Rowena McKernan

Chapter Objectives

Differentiate between current U.S. default copyright laws and voluntary open licensing options


Copyright Basics Overview

What is copyright?  This Wikipedia article covers the basics and provides a comprehensive overview.  After reading the Copyright article from Wikipedia, view these videos on the history & meaning of copyright:




Open Licenses – What do they do?

Because of the automatic nature and severe limitations for sharing in traditional U.S. Copyright, various legal and voluntary licensing mechanisms were developed to enable content creators to share their work more easily.  There are many different types of open licenses, but first let’s look at what it means to be “Open” and why this is an important tool for educators.

Why Openness in Education?

Read  “Why Openness in Education” by two leaders in the Openness community – David Wiley and Cable Green. Note that since the publication of the article David Wiley has expanded his “4 Rs” to “5 Rs”.

The 5Rs of Openness

Retain – the right to make, own, and control copies of the content

Reuse – the right to use the content in a wide range of ways (e.g., in a class, in a study group, on a website, in a video)

Revise – the right to adapt, adjust, modify, or alter the content itself (e.g., translate the content into another language)

Remix – the right to combine the original or revised content with other open content to create something new (e.g., incorporate the content into a mashup)

Redistribute – the right to share copies of the original content, your revisions, or your remixes with others (e.g., give a copy of the content to a friend)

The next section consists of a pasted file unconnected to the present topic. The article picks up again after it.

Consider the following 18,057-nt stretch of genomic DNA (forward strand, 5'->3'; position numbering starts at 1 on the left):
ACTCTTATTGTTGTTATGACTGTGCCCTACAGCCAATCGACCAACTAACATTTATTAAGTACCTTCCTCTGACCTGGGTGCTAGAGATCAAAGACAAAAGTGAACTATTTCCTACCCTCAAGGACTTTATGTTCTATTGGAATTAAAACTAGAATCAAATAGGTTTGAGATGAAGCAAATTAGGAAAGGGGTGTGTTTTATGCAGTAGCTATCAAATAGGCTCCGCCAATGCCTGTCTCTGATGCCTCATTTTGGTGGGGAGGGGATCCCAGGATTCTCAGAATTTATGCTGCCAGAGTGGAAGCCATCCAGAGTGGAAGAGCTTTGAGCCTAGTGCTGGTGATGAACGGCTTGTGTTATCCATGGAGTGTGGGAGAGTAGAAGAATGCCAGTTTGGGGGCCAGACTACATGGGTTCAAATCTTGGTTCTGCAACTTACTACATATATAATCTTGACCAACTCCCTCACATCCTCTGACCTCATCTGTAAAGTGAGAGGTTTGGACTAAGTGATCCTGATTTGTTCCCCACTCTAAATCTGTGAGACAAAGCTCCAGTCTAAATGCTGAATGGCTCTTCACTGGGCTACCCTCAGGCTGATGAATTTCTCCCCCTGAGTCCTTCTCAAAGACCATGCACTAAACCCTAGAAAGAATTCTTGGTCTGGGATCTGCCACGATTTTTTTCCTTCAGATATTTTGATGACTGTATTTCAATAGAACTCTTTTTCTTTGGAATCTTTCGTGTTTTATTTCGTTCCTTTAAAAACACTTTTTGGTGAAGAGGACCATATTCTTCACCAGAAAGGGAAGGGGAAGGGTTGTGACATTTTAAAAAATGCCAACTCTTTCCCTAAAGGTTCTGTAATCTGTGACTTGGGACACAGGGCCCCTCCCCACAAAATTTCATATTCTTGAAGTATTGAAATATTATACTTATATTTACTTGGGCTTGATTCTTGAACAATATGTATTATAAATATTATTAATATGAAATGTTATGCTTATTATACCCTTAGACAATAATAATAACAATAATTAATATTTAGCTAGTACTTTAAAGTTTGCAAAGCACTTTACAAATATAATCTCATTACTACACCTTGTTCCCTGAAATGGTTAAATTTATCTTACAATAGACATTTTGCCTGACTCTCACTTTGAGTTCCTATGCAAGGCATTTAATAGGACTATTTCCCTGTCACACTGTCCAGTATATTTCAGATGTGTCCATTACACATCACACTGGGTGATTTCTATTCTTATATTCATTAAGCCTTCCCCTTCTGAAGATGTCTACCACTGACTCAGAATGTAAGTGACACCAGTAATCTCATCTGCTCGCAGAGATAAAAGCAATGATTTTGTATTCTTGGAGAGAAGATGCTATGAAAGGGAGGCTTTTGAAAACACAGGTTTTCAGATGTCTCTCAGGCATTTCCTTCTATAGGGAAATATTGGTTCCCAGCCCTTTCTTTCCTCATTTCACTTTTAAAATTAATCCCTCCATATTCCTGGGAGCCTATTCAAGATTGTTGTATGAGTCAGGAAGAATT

Watch “OER & Libraries: How can you help?” (starting at 17:14) of Cyril Oberlander of Humboldt State University speaking about “OER & Libraries: How can you help?”


Additional Advantages to Using Open Licenses [1]

  1. International legal compatibility:   Increases legal interoperability of open resources, specially in a regional and global scale where there is little copyright law.  This common permissions framework maximizes outreach, improves increased return on the investment, and can extend institutional trust in reuse.
  2. Technical interoperability:  machine-readable markup of licenses helps to discover and retrieve open-licensed resources.
  3. Understandability:  understanding rights of use through licenses is much easier and explicit than through exceptions.

Working with Creative Commons

Let’s take a closer look at one of the most popular open licensing mechanism used in OER, Creative Commons and then complete the related assignment.

Definition (What are CC licenses): “The Creative Commons copyright licenses and tools forge a balance inside the traditional “all rights reserved” setting that copyright law creates. Our tools give everyone from individual creators to large companies and institutions a simple, standardized way to grant copyright permissions to their creative work. The combination of our tools and our users is a vast and growing digital commons, a pool of content that can be copied, distributed, edited, remixed, and built upon, all within the boundaries of copyright law.”

From Creative Commons About the Licenses



Look at examples of organizations and companies using Creative Commons Licenses (http://creativecommons.org/examples).  In the discussion forum tell us why you think a particular organization choose a particular variant of the Creative Commons and why that organization would choose an open license at all (rather than rely on the automatic copyright protections granted to them by the U.S. Government)?


Further Readings:


Module In a Nutshell

  • Copyright is automatic
  • Copyright lasts almost forever and comes with limited exemptions such as Fair Use.
  • Open licenses are tools for rightsholder to modify standard copyright.

  1. adapted from email from Werner Westermann https://groups.google.com/a/arl.org/forum/#!topic/sparc-liboer/iPtj6zDWWkU


Icon for the Creative Commons Attribution 4.0 International License

Librarians as Open Education Advocates by Rowena McKernan is licensed under a Creative Commons Attribution 4.0 International License, except where otherwise noted.


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